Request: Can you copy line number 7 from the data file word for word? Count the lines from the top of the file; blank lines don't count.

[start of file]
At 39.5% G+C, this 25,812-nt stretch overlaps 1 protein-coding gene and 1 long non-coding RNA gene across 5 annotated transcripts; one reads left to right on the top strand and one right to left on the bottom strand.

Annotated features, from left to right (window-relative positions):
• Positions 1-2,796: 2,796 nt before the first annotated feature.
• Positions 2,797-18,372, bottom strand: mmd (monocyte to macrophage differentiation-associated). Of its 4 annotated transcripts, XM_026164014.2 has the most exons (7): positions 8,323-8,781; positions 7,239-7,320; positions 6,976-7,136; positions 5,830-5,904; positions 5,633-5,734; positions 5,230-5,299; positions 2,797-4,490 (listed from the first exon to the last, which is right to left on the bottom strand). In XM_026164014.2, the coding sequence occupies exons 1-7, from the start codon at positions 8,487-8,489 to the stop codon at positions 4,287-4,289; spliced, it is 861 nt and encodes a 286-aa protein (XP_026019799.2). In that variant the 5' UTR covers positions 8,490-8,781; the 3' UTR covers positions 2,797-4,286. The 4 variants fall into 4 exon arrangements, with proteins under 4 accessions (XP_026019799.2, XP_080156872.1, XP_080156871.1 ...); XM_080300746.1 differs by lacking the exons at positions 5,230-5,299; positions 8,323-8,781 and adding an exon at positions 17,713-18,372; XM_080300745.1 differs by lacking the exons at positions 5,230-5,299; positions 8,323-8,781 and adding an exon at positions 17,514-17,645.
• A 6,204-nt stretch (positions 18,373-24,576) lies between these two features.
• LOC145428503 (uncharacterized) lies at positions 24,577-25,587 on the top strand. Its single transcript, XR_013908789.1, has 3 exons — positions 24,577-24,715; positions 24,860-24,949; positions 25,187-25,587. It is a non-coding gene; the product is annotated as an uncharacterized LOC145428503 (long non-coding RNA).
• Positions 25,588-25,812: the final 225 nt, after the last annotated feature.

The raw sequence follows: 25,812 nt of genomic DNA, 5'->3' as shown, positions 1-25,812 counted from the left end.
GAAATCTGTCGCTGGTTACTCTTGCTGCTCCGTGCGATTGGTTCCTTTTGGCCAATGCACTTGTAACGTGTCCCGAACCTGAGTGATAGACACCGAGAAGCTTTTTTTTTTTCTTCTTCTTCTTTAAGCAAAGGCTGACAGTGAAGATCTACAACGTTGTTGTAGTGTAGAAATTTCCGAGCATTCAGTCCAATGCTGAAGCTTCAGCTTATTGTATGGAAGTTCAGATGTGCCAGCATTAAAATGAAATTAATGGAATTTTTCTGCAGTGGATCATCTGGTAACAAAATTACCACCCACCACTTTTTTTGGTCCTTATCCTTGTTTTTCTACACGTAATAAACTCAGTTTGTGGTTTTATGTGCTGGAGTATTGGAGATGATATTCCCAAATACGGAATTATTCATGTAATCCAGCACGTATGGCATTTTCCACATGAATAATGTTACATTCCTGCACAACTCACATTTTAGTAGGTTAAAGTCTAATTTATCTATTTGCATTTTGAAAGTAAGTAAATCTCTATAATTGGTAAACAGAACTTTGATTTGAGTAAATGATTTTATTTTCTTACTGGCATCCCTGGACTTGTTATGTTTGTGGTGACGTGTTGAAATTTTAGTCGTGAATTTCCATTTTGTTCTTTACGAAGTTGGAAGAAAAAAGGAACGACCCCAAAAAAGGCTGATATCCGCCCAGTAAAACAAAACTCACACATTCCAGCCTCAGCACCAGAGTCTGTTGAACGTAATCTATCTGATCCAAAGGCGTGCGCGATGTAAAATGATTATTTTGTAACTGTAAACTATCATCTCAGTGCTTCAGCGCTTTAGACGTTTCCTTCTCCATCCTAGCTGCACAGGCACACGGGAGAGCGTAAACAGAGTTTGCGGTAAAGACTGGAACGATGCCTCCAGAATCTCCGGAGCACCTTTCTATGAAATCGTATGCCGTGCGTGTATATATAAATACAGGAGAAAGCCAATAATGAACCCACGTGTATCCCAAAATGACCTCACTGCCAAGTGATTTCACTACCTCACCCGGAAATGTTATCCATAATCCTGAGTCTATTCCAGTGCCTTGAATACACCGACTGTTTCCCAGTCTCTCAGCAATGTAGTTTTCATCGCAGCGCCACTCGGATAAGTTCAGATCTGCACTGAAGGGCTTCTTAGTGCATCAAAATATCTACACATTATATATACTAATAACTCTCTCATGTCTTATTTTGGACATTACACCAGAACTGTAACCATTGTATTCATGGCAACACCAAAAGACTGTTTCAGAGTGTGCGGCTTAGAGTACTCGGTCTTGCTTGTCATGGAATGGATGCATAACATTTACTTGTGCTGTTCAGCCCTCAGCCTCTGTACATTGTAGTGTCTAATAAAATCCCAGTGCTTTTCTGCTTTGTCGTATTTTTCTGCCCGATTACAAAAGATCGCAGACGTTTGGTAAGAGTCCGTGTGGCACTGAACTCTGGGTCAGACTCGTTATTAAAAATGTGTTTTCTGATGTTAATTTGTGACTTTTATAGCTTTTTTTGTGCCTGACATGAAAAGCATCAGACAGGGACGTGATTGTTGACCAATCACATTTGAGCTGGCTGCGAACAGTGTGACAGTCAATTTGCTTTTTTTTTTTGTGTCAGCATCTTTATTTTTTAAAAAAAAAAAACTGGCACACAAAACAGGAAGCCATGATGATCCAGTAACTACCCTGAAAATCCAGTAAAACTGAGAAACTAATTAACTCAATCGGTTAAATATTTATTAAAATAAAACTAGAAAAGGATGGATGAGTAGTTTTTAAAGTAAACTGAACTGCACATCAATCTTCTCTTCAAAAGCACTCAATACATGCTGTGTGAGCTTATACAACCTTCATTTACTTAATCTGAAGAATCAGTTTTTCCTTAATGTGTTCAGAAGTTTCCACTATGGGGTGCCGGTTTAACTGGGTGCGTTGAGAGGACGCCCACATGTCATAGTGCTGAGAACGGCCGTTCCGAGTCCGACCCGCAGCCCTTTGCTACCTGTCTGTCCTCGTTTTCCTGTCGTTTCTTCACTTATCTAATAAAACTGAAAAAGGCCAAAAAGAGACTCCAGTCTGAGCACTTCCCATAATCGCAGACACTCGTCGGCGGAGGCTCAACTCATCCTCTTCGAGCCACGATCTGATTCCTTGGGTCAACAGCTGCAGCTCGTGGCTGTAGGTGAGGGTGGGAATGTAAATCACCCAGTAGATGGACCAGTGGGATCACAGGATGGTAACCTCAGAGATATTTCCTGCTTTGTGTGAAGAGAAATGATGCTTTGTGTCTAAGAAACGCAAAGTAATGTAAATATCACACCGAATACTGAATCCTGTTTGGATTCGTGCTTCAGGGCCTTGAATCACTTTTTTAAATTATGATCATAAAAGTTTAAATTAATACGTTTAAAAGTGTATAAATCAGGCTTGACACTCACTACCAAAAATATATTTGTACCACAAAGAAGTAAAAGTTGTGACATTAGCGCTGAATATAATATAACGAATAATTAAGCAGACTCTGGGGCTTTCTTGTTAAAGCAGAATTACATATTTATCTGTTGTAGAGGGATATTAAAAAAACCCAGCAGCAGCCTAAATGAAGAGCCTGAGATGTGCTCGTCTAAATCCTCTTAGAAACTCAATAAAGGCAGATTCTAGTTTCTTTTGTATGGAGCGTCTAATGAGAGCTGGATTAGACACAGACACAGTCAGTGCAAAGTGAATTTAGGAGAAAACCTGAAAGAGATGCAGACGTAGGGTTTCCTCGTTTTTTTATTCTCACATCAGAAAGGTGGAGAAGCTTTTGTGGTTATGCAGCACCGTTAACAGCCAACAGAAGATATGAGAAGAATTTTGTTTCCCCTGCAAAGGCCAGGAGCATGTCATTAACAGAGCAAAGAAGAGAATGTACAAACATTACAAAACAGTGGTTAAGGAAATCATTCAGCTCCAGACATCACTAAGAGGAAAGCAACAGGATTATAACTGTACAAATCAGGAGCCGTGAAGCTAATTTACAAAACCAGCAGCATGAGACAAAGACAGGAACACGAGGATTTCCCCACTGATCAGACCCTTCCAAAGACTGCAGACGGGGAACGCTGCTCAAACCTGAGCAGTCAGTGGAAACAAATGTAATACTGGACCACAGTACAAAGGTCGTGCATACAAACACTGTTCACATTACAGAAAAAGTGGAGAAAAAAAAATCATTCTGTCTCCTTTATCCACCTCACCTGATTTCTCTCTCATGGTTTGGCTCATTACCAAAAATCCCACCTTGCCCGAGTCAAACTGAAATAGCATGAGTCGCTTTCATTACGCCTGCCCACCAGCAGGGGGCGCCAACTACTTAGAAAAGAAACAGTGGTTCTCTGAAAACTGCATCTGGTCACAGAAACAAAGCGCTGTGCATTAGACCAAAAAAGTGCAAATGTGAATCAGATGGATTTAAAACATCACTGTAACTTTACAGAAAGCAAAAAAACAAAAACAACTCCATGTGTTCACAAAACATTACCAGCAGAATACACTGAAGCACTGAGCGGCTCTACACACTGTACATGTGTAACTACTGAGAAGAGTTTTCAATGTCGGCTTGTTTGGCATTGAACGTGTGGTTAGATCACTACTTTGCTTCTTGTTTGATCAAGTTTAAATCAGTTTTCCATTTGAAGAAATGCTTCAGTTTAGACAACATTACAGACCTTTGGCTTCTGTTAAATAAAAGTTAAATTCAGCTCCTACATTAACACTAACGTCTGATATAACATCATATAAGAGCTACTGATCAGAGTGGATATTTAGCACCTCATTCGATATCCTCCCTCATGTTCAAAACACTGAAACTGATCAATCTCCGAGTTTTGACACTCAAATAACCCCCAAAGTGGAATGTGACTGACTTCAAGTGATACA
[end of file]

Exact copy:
• Positions 25,588-25,812: the final 225 nt, after the last annotated feature.